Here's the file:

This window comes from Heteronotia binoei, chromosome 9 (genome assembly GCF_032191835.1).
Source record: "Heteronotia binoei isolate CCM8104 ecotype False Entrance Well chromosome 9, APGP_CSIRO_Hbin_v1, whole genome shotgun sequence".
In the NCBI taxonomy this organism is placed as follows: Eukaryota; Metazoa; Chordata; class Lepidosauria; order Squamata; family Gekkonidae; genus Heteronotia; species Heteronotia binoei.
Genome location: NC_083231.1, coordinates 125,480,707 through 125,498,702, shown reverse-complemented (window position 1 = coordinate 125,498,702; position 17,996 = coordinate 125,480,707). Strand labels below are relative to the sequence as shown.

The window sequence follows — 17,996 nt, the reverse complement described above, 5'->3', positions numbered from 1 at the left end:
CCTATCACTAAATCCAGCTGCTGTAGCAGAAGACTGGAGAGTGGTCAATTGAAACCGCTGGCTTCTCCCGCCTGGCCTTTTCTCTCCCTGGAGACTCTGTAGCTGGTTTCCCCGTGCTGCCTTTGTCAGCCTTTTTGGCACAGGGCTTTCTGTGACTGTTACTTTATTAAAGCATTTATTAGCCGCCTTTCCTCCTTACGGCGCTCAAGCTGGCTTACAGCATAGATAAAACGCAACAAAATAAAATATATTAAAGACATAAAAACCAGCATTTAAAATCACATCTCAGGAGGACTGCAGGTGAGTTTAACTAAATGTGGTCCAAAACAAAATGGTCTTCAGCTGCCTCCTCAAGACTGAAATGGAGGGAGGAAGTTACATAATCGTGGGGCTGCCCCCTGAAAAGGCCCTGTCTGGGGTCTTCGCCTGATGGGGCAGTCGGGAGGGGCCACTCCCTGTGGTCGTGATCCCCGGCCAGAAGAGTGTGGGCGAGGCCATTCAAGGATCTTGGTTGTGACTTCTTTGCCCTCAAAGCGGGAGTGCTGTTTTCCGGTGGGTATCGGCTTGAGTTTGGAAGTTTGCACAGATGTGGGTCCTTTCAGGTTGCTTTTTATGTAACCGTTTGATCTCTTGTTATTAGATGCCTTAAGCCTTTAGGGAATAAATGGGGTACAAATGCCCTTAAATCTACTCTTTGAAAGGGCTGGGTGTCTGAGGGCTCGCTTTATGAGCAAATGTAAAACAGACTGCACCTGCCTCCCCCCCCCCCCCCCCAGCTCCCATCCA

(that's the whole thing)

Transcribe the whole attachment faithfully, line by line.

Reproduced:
This window comes from Heteronotia binoei, chromosome 9 (genome assembly GCF_032191835.1).
Source record: "Heteronotia binoei isolate CCM8104 ecotype False Entrance Well chromosome 9, APGP_CSIRO_Hbin_v1, whole genome shotgun sequence".
In the NCBI taxonomy this organism is placed as follows: Eukaryota; Metazoa; Chordata; class Lepidosauria; order Squamata; family Gekkonidae; genus Heteronotia; species Heteronotia binoei.
Genome location: NC_083231.1, coordinates 125,480,707 through 125,498,702, shown reverse-complemented (window position 1 = coordinate 125,498,702; position 17,996 = coordinate 125,480,707). Strand labels below are relative to the sequence as shown.

The window sequence follows — 17,996 nt, the reverse complement described above, 5'->3', positions numbered from 1 at the left end:
CCTATCACTAAATCCAGCTGCTGTAGCAGAAGACTGGAGAGTGGTCAATTGAAACCGCTGGCTTCTCCCGCCTGGCCTTTTCTCTCCCTGGAGACTCTGTAGCTGGTTTCCCCGTGCTGCCTTTGTCAGCCTTTTTGGCACAGGGCTTTCTGTGACTGTTACTTTATTAAAGCATTTATTAGCCGCCTTTCCTCCTTACGGCGCTCAAGCTGGCTTACAGCATAGATAAAACGCAACAAAATAAAATATATTAAAGACATAAAAACCAGCATTTAAAATCACATCTCAGGAGGACTGCAGGTGAGTTTAACTAAATGTGGTCCAAAACAAAATGGTCTTCAGCTGCCTCCTCAAGACTGAAATGGAGGGAGGAAGTTACATAATCGTGGGGCTGCCCCCTGAAAAGGCCCTGTCTGGGGTCTTCGCCTGATGGGGCAGTCGGGAGGGGCCACTCCCTGTGGTCGTGATCCCCGGCCAGAAGAGTGTGGGCGAGGCCATTCAAGGATCTTGGTTGTGACTTCTTTGCCCTCAAAGCGGGAGTGCTGTTTTCCGGTGGGTATCGGCTTGAGTTTGGAAGTTTGCACAGATGTGGGTCCTTTCAGGTTGCTTTTTATGTAACCGTTTGATCTCTTGTTATTAGATGCCTTAAGCCTTTAGGGAATAAATGGGGTACAAATGCCCTTAAATCTACTCTTTGAAAGGGCTGGGTGTCTGAGGGCTCGCTTTATGAGCAAATGTAAAACAGACTGCACCTGCCTCCCCCCCCCCCCCCCCAGCTCCCATCCA